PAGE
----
I thought I’d write you a letter. It’s been awhile since I’ve done that. In fact, I think I’ve only written you one other time in my life: A little less than 18 years ago when I wrote you asking for your blessing for my intent to marry your first born daughter. I remember putting that letter in the mail and being a state of such anxiety and dread as I waited the few days for the letter to reach you. And then how absolutely terrified I felt as Barbara and I huddled around the telephone receiver waiting to hear what your reply would be. Of course, by that time I should have known I had nothing to worry about. You welcomed me with joyous, open arms. You trusted me with one of the three most precious people in your life, and from that moment on you’ve never made me feel like anything less than your son.
And that means a lot to me. I have a father, who gave me life. I had a grandfather who helped raise me when my father wasn’t there. But there’s only one man who I’ve ever called Dad and that’s you.
There are so many things about you that I admire, and it feels good to know that I didn’t leave much unsaid with you. I know you knew how much I admired you, how much you inspired me, how much l love you. So today, all I want to say is what I would have said two weeks ago this past Sunday as we got ready to head back to Columbus after another weekend visit. What I would have said, if I’d known that the next time we talk would be a little further down the road than we planned.
It’s about the dishes. Well, not the dishes exactly. But about what the dishes represent. One of the greatest things that can be said about you is that you took care of your family. I know how hard you worked and the sacrifices you made to care for Barbara and Jenny. I know how you treated mom like a queen and did everything you could to make life easier for her. Even though you’d been retired for a number of years by the time I met you, you were always doing something to take care of the people you loved whether it was doing a paper route to bring in extra money or working on the never-ending lists of projects mom always had to do. Some of my favorite memories of our time together were working on some of those projects with you, like tearing down the shed in the backyard.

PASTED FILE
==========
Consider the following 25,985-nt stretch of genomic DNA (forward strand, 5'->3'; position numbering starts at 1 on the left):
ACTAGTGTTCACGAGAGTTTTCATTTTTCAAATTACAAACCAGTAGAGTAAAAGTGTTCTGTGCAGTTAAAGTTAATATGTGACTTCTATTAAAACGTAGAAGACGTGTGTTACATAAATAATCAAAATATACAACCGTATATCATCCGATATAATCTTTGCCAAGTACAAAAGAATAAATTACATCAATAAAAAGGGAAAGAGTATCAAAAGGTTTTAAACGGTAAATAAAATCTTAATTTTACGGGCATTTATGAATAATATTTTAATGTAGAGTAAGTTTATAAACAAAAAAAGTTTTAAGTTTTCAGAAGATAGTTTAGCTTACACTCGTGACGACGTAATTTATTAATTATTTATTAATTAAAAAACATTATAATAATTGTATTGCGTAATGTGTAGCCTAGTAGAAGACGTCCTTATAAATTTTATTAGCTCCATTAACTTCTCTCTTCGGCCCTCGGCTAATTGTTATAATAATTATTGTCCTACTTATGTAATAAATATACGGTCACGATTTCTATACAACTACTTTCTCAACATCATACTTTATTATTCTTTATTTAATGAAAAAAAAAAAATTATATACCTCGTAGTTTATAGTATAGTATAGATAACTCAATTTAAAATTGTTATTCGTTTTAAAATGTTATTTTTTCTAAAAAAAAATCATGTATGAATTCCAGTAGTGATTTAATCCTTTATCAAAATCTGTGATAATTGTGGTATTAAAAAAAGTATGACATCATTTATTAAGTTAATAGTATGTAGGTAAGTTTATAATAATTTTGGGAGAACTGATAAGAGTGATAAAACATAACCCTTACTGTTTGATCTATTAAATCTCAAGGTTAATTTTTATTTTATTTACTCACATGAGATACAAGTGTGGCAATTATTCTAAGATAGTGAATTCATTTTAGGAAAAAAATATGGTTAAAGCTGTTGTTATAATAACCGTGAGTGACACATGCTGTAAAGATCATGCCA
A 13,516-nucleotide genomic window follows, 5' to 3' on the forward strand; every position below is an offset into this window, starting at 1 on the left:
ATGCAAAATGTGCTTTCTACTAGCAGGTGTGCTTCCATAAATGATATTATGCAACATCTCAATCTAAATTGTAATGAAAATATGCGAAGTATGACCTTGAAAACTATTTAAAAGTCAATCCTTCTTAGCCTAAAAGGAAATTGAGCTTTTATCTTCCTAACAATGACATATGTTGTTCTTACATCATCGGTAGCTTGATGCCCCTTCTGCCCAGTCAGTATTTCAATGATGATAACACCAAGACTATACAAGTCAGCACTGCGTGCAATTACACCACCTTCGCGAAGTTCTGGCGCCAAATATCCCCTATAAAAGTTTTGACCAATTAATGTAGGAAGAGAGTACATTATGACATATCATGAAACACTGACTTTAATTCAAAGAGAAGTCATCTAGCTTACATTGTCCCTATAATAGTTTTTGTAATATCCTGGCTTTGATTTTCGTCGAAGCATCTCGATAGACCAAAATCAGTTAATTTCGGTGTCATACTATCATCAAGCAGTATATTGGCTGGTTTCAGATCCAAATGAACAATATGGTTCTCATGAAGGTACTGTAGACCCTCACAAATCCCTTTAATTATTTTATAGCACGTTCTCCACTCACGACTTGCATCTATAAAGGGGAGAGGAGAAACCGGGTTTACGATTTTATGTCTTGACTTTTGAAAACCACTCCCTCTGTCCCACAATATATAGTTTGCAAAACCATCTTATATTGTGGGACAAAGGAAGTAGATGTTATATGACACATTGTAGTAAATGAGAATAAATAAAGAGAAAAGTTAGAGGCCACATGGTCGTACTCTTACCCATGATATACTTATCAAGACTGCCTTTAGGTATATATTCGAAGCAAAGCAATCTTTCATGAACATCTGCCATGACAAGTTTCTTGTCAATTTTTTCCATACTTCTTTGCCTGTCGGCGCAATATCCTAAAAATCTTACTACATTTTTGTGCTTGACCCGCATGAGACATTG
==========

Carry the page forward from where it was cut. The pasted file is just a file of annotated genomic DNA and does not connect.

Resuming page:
As the years passed and backbreaking labor in the yard became less practical you continued to find ways to take care of the people you loved. It was simple things like helping mom with the bulletin on Fridays at church, saving up our mail and passing it on to us as soon as we arrived for a visit and preparing our bedroom for our visits, with fresh sheets on the bed and towels laid out for us. And there were the dishes. I’ll always remember you standing at the kitchen sink, often in your bathrobe and often on a lazy Sabbath afternoon or late at night when everyone else was napping, working carefully and methodically to wash the mountain of dishes six adults and two kids generated. And I have to confess, Dad, I often felt like I should get up and help you. Or that I should get them done before you got to them so you could have a break. But I was lazy. I always loved coming to your house because it was such a relaxing, peaceful place to me. And so most days, I left the dishes for you and indulged in being able to read or blog or watch a video. And I told myself that I probably should leave them for you, because I knew you liked to take care of your family and that was one way that you probably gained a lot of satisfaction in doing so. And I guess that was probably true. One of your greatest joys was to take care of your family.
But now you’re resting, and I feel that the best tribute I can give you is not in words—you were never big on a lot of talk, but your actions spoke volumes. The best tribute I can give is to do my best with Jesus’ help to do what you did, to take care of our family. My tribute to you is to work hard and sacrifice whatever needs to be sacrificed to care for your Barbara as you did. And I will do the same for your grandsons “Little Elijah” and Ezra as you called them. My tribute to you is to do my part to look out for mom, as you did, to treat her like a queen and do everything I can to make life easier for her. I know I can’t ever replace you, but I can do my best to do what you did for the people you loved. So I wanted to let you know the dishes are done.
I’ll see you later, Dad. Soon, I hope.
Until then, rest well. I love you.